How has the Nobel Prize Affected the Canonisation of Japanese Literature?

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Güven D. Ç.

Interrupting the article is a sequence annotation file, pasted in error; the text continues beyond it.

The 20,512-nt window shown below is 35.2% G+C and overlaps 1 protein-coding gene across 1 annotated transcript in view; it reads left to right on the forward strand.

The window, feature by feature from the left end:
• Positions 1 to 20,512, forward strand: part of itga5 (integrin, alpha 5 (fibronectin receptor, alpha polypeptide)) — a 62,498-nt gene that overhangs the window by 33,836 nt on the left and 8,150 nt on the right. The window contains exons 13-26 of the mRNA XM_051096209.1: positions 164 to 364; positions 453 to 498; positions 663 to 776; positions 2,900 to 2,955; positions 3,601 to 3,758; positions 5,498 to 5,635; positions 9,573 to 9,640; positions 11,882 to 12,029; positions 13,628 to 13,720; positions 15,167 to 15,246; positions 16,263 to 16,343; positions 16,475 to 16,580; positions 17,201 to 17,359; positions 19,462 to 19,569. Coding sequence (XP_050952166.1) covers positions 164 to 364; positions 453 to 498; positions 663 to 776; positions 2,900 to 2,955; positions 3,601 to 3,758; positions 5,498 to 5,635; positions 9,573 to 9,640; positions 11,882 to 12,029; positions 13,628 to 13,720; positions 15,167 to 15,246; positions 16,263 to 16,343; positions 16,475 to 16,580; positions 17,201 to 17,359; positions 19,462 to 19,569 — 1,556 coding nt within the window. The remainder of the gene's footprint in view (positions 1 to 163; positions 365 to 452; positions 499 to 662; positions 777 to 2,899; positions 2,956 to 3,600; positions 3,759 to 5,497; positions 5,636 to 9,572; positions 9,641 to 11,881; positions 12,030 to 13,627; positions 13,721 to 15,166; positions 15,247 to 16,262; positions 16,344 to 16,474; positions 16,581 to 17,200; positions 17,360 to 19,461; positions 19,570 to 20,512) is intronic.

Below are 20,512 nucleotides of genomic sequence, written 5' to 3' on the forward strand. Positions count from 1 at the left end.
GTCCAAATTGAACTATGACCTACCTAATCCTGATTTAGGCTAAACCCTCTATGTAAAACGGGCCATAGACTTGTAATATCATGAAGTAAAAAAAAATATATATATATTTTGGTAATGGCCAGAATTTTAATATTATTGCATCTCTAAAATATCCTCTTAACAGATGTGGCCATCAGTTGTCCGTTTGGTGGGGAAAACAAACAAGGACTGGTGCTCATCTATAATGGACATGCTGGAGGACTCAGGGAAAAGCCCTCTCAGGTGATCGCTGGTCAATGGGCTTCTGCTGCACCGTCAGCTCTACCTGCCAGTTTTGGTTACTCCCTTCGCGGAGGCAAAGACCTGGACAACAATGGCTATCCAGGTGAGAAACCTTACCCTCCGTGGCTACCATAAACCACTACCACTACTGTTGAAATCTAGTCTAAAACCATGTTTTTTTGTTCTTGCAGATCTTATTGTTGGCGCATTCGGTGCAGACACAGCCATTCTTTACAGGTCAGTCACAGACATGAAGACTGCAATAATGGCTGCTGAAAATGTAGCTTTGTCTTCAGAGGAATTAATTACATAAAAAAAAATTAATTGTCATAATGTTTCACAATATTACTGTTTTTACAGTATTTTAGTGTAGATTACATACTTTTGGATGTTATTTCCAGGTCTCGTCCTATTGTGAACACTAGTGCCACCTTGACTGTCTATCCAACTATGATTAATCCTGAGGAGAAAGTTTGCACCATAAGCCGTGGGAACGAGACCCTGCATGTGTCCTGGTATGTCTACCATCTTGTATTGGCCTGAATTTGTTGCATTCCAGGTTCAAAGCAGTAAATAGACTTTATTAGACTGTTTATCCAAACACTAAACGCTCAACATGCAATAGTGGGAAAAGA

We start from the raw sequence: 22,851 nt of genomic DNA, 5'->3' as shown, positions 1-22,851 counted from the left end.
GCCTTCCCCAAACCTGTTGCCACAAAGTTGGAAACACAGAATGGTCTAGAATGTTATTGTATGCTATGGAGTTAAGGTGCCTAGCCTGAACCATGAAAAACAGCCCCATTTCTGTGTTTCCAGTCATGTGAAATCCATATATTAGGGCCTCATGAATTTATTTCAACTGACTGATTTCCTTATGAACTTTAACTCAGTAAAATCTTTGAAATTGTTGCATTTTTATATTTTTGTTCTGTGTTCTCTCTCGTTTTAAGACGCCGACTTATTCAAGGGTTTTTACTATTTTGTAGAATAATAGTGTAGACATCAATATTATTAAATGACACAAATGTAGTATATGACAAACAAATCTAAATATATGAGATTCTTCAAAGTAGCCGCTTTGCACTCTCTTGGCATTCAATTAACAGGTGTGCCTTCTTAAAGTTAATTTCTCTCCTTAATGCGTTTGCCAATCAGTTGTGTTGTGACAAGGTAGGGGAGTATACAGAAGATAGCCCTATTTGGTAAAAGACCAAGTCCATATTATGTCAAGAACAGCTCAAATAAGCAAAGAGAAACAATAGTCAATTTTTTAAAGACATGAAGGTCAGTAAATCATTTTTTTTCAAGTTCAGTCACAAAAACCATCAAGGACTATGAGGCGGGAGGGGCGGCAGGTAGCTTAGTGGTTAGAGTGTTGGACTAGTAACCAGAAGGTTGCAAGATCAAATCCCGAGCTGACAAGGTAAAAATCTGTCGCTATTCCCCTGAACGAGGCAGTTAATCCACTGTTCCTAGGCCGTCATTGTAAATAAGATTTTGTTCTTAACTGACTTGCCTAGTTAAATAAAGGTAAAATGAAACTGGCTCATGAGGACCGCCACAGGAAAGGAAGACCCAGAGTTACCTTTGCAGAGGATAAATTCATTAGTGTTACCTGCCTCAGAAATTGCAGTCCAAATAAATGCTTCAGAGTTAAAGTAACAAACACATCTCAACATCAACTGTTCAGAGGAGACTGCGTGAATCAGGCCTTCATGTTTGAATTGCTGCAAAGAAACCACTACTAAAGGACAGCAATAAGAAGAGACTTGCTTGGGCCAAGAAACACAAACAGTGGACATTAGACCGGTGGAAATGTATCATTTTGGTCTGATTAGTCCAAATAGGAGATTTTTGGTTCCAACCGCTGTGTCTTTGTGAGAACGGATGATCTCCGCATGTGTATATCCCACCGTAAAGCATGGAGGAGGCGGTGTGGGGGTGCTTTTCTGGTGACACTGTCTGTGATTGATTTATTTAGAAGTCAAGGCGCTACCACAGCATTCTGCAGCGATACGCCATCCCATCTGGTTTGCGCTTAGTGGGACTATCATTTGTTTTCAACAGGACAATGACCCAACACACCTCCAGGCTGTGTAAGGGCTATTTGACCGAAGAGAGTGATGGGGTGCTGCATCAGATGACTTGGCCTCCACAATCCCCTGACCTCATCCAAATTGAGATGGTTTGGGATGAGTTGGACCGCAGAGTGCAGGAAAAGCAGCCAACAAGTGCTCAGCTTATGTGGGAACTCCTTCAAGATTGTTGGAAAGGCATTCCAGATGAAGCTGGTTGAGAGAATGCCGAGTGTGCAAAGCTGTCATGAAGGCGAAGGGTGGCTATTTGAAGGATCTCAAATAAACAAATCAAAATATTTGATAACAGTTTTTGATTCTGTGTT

From the 1950s to the 70s Japanese literature became the most widely read non-European literature in translation in the USA and Western Europe, as such eminent writers like Tanizaki, Kawabata, Mishima, and Ōe were discovered in English translation. This discovery encouraged and inspired new translations into other European and non-European languages that rendered Japanese literature popular throughout the planet. From the 1990s onward postmodern writers like Murakami and Yoshimoto rose also to global fame. Interestingly, the common point of all these internationally acclaimed writers is that they all have histories with the Nobel Prize in Literature: either they became laureates like Kawabata and Ōe, nominated like Tanizaki and Mishima; was considered as a Nobel candidate like Murakami, or merely “dreamt” of winning the prize someday like Yoshimoto. In this article, we treated the complex relations between Japanese writers and the Nobel Prize, which has become a symbol of cultural universality. We attempted to answer the following question: how have being considered a candidate, being nominated, winning, or losing the prize contributed to the universalisation of these writers?